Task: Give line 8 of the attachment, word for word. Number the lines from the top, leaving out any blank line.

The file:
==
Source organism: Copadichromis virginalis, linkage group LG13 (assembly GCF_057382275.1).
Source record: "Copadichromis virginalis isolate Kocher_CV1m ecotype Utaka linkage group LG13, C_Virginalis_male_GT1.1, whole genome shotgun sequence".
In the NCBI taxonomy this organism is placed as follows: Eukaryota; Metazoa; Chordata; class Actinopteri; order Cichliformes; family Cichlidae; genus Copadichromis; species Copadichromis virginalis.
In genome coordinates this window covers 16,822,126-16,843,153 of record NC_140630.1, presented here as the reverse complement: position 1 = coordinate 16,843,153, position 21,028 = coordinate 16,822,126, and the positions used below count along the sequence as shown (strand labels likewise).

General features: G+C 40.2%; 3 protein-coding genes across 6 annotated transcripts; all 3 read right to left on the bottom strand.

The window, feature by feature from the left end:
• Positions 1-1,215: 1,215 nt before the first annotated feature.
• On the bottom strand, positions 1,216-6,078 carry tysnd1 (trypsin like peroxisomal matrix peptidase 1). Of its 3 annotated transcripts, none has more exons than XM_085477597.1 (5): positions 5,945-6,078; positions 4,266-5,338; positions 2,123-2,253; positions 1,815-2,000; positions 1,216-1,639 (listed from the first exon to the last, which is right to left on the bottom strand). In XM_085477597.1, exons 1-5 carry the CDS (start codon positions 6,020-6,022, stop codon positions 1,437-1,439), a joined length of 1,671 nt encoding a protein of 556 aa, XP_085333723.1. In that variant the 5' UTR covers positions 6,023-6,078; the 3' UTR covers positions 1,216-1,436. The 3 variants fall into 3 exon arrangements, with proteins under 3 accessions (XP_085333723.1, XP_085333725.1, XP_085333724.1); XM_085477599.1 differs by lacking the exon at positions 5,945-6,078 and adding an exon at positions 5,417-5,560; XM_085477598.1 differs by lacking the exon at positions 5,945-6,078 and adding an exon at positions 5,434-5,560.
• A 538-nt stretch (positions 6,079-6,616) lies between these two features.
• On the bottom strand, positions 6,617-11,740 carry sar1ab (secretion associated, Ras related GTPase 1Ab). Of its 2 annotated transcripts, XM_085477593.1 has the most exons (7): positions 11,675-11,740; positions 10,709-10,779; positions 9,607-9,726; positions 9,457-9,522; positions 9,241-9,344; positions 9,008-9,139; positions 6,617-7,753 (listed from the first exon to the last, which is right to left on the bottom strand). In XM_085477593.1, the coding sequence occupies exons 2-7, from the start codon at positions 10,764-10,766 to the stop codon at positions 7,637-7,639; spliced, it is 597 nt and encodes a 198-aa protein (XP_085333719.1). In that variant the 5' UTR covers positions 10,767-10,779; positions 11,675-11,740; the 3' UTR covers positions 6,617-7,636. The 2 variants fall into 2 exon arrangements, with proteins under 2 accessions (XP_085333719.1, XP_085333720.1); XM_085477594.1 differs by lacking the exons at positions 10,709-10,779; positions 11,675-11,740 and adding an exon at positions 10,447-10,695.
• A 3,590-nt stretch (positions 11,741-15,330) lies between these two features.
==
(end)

• On the bottom strand, positions 1,216-6,078 carry tysnd1 (trypsin like peroxisomal matrix peptidase 1). Of its 3 annotated transcripts, none has more exons than XM_085477597.1 (5): positions 5,945-6,078; positions 4,266-5,338; positions 2,123-2,253; positions 1,815-2,000; positions 1,216-1,639 (listed from the first exon to the last, which is right to left on the bottom strand). In XM_085477597.1, exons 1-5 carry the CDS (start codon positions 6,020-6,022, stop codon positions 1,437-1,439), a joined length of 1,671 nt encoding a protein of 556 aa, XP_085333723.1. In that variant the 5' UTR covers positions 6,023-6,078; the 3' UTR covers positions 1,216-1,436. The 3 variants fall into 3 exon arrangements, with proteins under 3 accessions (XP_085333723.1, XP_085333725.1, XP_085333724.1); XM_085477599.1 differs by lacking the exon at positions 5,945-6,078 and adding an exon at positions 5,417-5,560; XM_085477598.1 differs by lacking the exon at positions 5,945-6,078 and adding an exon at positions 5,434-5,560.